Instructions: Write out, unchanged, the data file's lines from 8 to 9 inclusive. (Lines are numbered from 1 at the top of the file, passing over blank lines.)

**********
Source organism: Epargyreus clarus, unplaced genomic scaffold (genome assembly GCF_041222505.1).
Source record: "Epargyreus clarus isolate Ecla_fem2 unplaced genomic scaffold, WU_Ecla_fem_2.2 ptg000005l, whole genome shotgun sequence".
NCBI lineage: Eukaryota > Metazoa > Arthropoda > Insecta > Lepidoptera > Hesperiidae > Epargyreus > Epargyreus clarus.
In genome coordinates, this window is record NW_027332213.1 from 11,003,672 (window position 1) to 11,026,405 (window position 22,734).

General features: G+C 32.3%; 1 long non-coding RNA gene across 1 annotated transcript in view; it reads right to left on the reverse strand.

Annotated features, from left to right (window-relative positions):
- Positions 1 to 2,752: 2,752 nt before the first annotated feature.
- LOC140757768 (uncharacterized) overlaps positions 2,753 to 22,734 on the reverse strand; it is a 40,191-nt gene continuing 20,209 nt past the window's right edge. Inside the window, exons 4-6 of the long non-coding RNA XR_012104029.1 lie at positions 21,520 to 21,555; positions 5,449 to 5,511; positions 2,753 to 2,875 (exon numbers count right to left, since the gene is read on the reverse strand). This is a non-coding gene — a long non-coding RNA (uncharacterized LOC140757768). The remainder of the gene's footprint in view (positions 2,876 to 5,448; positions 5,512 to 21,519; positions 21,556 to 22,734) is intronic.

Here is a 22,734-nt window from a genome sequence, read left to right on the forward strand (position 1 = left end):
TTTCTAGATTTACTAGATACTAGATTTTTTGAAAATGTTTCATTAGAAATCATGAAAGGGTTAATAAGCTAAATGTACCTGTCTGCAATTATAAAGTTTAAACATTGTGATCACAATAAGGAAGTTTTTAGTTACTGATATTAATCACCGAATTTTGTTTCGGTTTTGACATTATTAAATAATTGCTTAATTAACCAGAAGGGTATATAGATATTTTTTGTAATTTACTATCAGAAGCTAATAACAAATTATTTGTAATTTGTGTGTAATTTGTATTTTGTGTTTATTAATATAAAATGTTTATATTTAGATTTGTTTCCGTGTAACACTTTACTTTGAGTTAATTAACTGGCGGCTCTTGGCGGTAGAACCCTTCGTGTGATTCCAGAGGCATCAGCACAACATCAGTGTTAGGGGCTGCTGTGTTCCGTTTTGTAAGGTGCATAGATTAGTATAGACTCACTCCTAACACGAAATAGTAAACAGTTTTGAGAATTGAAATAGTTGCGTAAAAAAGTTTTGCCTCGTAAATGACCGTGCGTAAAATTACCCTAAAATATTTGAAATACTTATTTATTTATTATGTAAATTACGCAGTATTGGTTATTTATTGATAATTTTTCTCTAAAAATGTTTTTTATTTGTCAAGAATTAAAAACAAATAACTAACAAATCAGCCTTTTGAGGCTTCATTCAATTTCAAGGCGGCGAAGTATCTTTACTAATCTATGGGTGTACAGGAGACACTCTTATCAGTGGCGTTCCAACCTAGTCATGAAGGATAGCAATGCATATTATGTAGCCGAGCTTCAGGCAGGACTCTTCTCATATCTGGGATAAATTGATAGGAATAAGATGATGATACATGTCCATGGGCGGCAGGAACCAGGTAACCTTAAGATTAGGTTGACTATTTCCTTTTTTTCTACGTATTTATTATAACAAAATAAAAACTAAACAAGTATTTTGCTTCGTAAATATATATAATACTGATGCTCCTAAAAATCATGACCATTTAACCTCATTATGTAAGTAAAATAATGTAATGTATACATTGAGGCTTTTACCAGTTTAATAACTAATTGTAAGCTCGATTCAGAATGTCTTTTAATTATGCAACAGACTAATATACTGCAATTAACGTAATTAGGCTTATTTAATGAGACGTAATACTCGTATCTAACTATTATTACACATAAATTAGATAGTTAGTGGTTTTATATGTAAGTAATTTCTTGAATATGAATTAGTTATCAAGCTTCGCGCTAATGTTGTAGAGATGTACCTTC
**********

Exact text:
- LOC140757768 (uncharacterized) overlaps positions 2,753 to 22,734 on the reverse strand; it is a 40,191-nt gene continuing 20,209 nt past the window's right edge. Inside the window, exons 4-6 of the long non-coding RNA XR_012104029.1 lie at positions 21,520 to 21,555; positions 5,449 to 5,511; positions 2,753 to 2,875 (exon numbers count right to left, since the gene is read on the reverse strand). This is a non-coding gene — a long non-coding RNA (uncharacterized LOC140757768). The remainder of the gene's footprint in view (positions 2,876 to 5,448; positions 5,512 to 21,519; positions 21,556 to 22,734) is intronic.

Here is a 22,734-nt window from a genome sequence, read left to right on the forward strand (position 1 = left end):